Alibaba and the Federal Reserve Snatch Headlines
Sources: Rates Data and Economic Calendar—Bloomberg Markets as of 9/15/14; Equity Market Returns and Fixed Income and Alternatives Data—Wells Fargo Advisers as of 9/15/14
Alibaba and the Fed Snatch Headlines
If you’ve read any financial articles this week there is a good chance that the topic centered on one of two events: the highly anticipated Alibaba IPO or the Federal Reserve’s upcoming FOMC meeting. Despite the amount of interest Alibaba has garnered recently as it readies itself for its debut on the NYSE on Friday under the ticker symbol BABA, we at Hennion and Walsh are remaining focused on the economic data leading into Tuesday and Wednesday’s FOMC meetings in addition to Wednesday’s Fed policy statement.
While many economists and some Regional Fed Bank Presidents believe that the U.S. economy is ready for higher rates, Yellen has warned that low wage growth and slack in the labor market allow for an environment of continued accommodation. So, despite the importance of the actual timing of the first interest rate hike, perhaps more important is the path the Fed takes and the level to which they are willing to increase interest rates. A recent Bloomberg survey found that while there is a wide consensus that rates will ultimately begin to rise in 2015, 57% of economists expect the median estimate for the federal funds rate at the end of 2015 to remain near 1.13 percent, indicating a slow and steady rise in rates.
This should be put in context of the Fed’s current target federal funds rate projection of 2.25% by the end of 2016. Janet Yellen made it clear after the March FOMC meeting that the future path of interest rates is data dependent after abandoning the two pronged approach of focusing on the unemployment rate and inflation expectations. Although the Fed has broadened their focus to include information beyond the unemployment rate and inflation expectations, these two measures remain important factors in measuring the health the U.S. economy and its ability to tolerate higher rates. Currently, the unemployment rate stands at 6.1% (below the 6.5% target Bernanke initial set in 2012 for considering raising rates) while the PCE Index, the Fed’s preferred inflation measure, increased at an annual rate of 1.6% in July from a year ago, below the committee’s 2.0% goal (full release here).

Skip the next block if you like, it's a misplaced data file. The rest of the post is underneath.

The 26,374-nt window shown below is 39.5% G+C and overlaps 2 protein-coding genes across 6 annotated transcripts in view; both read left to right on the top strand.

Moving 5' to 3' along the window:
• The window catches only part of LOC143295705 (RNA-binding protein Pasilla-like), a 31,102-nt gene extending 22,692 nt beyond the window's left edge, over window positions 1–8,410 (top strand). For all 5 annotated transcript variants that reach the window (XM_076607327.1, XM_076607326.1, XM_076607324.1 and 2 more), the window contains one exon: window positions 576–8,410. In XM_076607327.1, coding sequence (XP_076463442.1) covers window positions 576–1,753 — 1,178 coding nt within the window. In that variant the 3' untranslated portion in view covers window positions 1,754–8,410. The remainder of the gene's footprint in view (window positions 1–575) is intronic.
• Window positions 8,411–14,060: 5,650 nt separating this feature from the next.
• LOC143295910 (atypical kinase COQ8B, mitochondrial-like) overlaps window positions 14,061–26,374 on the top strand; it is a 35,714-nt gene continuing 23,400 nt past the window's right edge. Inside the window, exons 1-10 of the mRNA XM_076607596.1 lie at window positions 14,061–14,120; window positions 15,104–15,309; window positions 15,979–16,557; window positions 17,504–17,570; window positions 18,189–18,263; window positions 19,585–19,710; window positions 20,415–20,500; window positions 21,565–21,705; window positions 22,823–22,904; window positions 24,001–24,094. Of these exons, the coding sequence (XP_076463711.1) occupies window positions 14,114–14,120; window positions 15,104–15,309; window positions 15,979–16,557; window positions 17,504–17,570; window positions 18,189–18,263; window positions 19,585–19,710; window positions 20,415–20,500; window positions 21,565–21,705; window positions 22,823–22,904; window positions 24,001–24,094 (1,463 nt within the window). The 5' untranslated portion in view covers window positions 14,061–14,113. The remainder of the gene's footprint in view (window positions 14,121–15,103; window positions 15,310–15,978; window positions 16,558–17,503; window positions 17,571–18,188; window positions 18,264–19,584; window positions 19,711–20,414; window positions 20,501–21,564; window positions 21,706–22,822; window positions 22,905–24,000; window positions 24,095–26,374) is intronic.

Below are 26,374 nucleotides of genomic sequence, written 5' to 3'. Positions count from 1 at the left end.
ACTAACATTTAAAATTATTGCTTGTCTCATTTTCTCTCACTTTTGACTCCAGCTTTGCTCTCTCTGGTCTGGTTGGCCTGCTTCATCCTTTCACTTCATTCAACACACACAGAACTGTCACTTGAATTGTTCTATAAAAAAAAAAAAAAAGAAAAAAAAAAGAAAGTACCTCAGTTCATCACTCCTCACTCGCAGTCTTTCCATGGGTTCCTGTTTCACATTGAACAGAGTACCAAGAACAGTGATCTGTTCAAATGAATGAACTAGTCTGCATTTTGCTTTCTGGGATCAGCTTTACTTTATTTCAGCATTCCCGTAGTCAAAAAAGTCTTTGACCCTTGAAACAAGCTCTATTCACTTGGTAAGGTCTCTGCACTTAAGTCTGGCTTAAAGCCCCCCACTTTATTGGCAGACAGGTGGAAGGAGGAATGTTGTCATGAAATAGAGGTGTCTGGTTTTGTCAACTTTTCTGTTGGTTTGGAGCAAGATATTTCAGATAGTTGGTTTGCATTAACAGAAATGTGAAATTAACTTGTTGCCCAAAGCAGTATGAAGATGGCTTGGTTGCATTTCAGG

We, at Hennion and Walsh, have contended that the first rate hike will likely come approximately six months after the end of the tapering process, which, we expect to occur in October. This would allow for the first increase in rates to occur during the April FOMC meeting. The effect of rising interest rates has been the focus of both equity and fixed income investors for some time now due to the ripple effect the rates will have across financial models and asset pricing. While the week’s hottest topic may be whether or not Alibaba will be the largest IPO in history (overtaking The Agricultural Bank of China’s 2010 IPO when $22.1B was raised), insight into the future of U.S. monetary policy and the associated longer term market implications will come out of the Fed’s policy statement on Wednesday.
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